Last week I turned in the manuscript of my third book, Wagnerism: Art and Politics in the Shadow of Music. Having spent nine years writing it, I’m now not entirely sure what to do with myself. To be sure, much work remains: copy-editing, fact-checking, determining the placement of more than a hundred illustrations. But the work on my end is largely done. The publication date is September 2020.
I say in the prelude that working on this book was the great education of my life. It took so long partly because I enjoyed the process of research so deeply. The central topic is Wagner’s impact on non-musical artists, from his own lifetime forward. The list of Wagner-inflected poets, novelists, painters, dancers, architects, theater designers, and filmmakers is almost infinitely long. It begins, roughly, with Baudelaire, encompasses such titanic modernist novelists as Proust, Mann, Joyce, Woolf, and Cather, and continues into the present, with the likes of Terrence Malick and Werner Herzog finding new images for Wagner on film. Add to this the composer’s effect on philosophy, from Nietzsche to Alain Badiou, and, of course, his huge political ramifications, which are not limited to Hitler and the far right. The education consisted in reading, re-reading, viewing, and reconsidering a vast swath of cultural production. I’m not sure how many hundreds of books I read in the process, but I am much the better for it, and I hope that the book reflects a maturation of perspective.
It’s not yet clear how many pages Wagnerism will consume, but it will be longer than The Rest Is Noise, which was not a short book. If it turns out to be anything other than an unreadable monster, Eric Chinski, my heroically patient and exacting editor, should take most of the credit. A great many scholars and critics have helped me along the way; I will do my best to give thanks to all in the Acknowledgments. The book will be dedicated to the memory of my beloved and brilliant friend Andrew Patner, who had many doubts about Wagner but who loved Meistersinger. May it be worthy of him.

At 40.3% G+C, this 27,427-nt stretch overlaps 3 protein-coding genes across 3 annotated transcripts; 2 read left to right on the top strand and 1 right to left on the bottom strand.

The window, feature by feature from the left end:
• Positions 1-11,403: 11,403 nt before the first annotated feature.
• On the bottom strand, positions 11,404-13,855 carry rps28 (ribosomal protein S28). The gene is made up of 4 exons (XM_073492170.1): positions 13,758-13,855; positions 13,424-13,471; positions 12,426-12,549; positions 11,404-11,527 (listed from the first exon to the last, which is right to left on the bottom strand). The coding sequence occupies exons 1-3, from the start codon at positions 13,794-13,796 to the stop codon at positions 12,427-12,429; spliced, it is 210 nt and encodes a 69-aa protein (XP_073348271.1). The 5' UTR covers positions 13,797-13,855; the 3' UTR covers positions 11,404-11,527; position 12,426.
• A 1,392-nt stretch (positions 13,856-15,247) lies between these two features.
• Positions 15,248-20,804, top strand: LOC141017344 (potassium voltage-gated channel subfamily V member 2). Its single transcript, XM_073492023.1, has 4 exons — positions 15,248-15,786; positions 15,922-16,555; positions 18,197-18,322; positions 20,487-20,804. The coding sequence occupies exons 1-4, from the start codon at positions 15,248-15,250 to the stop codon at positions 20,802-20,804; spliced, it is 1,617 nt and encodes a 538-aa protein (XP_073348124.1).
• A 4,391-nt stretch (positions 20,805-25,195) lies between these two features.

Here is the table of contents:
PRELUDE: Death in Venice
1. RHEINGOLD: Wagner, Nietzsche, and the “Ring”
2. TRISTAN CHORD: Baudelaire and the Symbolists
3. SWAN KNIGHT: Victorian England and Gilded-Age America
4. GRAIL TEMPLE: Esoteric, Decadent, and Satanic Wagner
5. HOLY GERMAN ART: The Kaiserreich and Fin-de-Siècle Vienna
6. NIBELHEIM: Jewish and Black Wagner
7. VENUSBERG: Feminist and Gay Wagner
8. BRÜNNHILDE’S ROCK: Willa Cather and the Singer-Novel
9. MAGIC FIRE: Modernism, 1900 to 1914
10. NOTHUNG: The First World War and Hitler’s Youth
11. RING OF POWER: Revolution and Russia
12. FLYING DUTCHMAN: “Ulysses,” “The Waste Land,” “The Waves”
13. SIEGFRIED’S DEATH: Nazi Germany and Thomas Mann
14. RIDE OF THE VALKYRIES: Film from “The Birth of a Nation” to “Apocalypse Now”
15. THE WOUND: Wagnerism after 1945
from Alex Ross: The Rest Is Noise https://ift.tt/2oe0f0A